New FiTs rate jeopardise future of on-farm AD

FiTs regime
  • FiTs are paid to encourage installation of small-scale (5MW or smaller), decentralised, low-carbon energy systems
  • Administered by Ofgem and subject to annual tariff degression reflecting expected cost reduction in installation of new technologies over time
  • Once a system is installed and registered for FiTs, tariff levels are fixed and subject only to index-linking for inflation
  • Tariff reductions are triggered automatically once generating capacity reaches set levels
  • Solar photovoltaic FiTs rates from 1 April had already been fixed, with installations of 0-10kW and 10-50kW subject to an automatic reduction of 3.5%, while those larger than 50kW will remain unchanged.

Feed-in Tariffs (FiTs) rates for new hydro, wind and anaerobic digestion (AD) projects from 1 April have been announced.

While the reductions are lower than feared for some technologies, farm-scale AD plants are still threatened with a 20% rate cut despite the government promising in November to conduct a review of the sector for plants smaller than 500kW.

A consultation on this was supposed to be conducted in January and time was running out, warned Jordan Marshall of trade body the Anaerobic Digestion and Biogas Association. “It’s very important that the government takes urgent action to ensure on-farm AD projects are properly supported under FiTs – a 20% cut will severely undermine the growth of this sector,” he said.

A key flaw in the operation of the scheme was that projects that gain pre-accreditation in order to secure a certain FiTs rate were added to the deployment figures that determine by what level future rates are automatically cut.

As the FiTs regime enters its fifth year, hydro schemes will suffer lower FiTs rates cuts than feared, with new projects up to 2MW facing a 5% reduction in subsidy. Wind scheme support will also fall by 20%, triggered by an increase in capacity.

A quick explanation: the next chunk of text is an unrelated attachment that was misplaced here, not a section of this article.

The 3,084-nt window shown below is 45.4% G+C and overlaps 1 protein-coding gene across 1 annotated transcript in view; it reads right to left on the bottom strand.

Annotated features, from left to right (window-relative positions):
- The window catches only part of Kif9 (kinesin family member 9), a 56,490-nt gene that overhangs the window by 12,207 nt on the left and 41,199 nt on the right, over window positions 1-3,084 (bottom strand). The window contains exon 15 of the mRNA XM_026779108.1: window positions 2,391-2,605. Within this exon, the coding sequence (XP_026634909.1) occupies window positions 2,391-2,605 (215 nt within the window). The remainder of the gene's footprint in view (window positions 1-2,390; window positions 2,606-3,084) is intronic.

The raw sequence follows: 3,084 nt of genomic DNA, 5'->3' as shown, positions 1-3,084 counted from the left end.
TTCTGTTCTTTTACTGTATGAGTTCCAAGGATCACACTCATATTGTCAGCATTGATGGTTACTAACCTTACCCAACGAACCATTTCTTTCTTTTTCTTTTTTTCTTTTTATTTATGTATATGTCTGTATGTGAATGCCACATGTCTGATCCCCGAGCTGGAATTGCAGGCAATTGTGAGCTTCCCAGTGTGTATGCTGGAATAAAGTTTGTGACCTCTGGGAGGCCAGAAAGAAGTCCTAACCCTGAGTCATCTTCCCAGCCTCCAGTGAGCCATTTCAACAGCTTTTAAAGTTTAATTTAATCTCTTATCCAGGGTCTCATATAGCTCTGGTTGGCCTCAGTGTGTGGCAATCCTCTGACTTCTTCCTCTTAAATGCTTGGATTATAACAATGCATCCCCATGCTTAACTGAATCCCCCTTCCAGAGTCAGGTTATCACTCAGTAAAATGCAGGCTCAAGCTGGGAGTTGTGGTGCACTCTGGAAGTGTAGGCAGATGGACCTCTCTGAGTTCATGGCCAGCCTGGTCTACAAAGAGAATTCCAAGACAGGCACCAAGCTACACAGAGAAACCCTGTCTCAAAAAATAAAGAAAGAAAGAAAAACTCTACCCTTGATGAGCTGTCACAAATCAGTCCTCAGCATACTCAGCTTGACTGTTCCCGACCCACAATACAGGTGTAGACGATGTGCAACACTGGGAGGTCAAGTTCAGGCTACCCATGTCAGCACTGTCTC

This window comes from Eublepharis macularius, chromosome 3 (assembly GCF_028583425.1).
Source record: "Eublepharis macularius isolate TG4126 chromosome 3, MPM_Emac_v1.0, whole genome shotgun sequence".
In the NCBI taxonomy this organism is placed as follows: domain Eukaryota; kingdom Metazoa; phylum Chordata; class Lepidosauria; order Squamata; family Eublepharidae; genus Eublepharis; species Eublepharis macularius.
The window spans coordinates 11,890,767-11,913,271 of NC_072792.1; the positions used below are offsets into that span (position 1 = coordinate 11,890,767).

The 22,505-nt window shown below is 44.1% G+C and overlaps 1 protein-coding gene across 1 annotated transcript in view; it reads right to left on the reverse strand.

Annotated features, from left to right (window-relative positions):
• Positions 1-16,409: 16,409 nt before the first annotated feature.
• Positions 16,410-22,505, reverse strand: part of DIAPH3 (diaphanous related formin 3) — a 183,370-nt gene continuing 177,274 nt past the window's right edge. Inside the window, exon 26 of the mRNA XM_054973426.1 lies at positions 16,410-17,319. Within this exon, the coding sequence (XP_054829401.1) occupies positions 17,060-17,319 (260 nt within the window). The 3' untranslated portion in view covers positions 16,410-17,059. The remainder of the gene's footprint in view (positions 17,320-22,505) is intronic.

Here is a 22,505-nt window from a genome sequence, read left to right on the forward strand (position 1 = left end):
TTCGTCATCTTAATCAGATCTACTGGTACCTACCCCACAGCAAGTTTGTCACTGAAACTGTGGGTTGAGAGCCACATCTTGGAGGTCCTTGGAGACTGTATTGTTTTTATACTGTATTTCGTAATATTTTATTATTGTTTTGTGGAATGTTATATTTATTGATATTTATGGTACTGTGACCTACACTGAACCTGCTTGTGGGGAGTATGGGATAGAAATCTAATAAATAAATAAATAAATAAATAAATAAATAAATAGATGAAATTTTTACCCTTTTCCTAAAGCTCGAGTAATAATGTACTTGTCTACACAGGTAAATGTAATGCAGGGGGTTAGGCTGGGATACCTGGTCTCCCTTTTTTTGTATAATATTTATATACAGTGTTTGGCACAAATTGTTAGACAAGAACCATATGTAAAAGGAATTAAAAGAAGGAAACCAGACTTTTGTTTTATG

Overall, the levels of degression or reduction in FiTs rates were broadly in line with expectations and in some cases less severe than anticipated, said Nick Green of Savills Energy.

“With a stable rate of degression, payback time will only increase marginally; we’re talking a few years, rather than decades, with room still for good return on investment. As intended, the FiTs degression rate is likely to see only the best projects proceed.”

Developers would be looking at costs such as professional fees and perhaps challenging business rates in a bid to improve project margins.

“The hydro industry is now breathing a sigh of relief, in particular those who were unable to get their pre-accreditation applications in before the end of December,” said Mr Green, who currently has 15-20 hydro projects in the pipeline.

Hydro projects often had a two- to three-year lead, time but the consenting process was more transparent, so it was easier to see if a project was likely to go ahead, he said.

Lower wind tariffs would result in many low or average wind resource sites not proceeding and rents may start to come under pressure.

 FiTs rates on new installations from 1 April 2014   
Technology  Scale  Degression  FiTs rate (p/kWh) 
AD  0-500kW  20% (capacity trigger)  11.22-12.13 
AD  500kW-5MW  Unchanged  9.24 
Hydro  Up to 2MW  5%  11.86-19.20 
Wind  All  20% (capacity trigger)  3.32-17.32 
PV  0-10kW and 10-50kW  3.5% (automatic degression)  6.61-14.38 
PV  >50kW  Unchanged   6.61-10.71 

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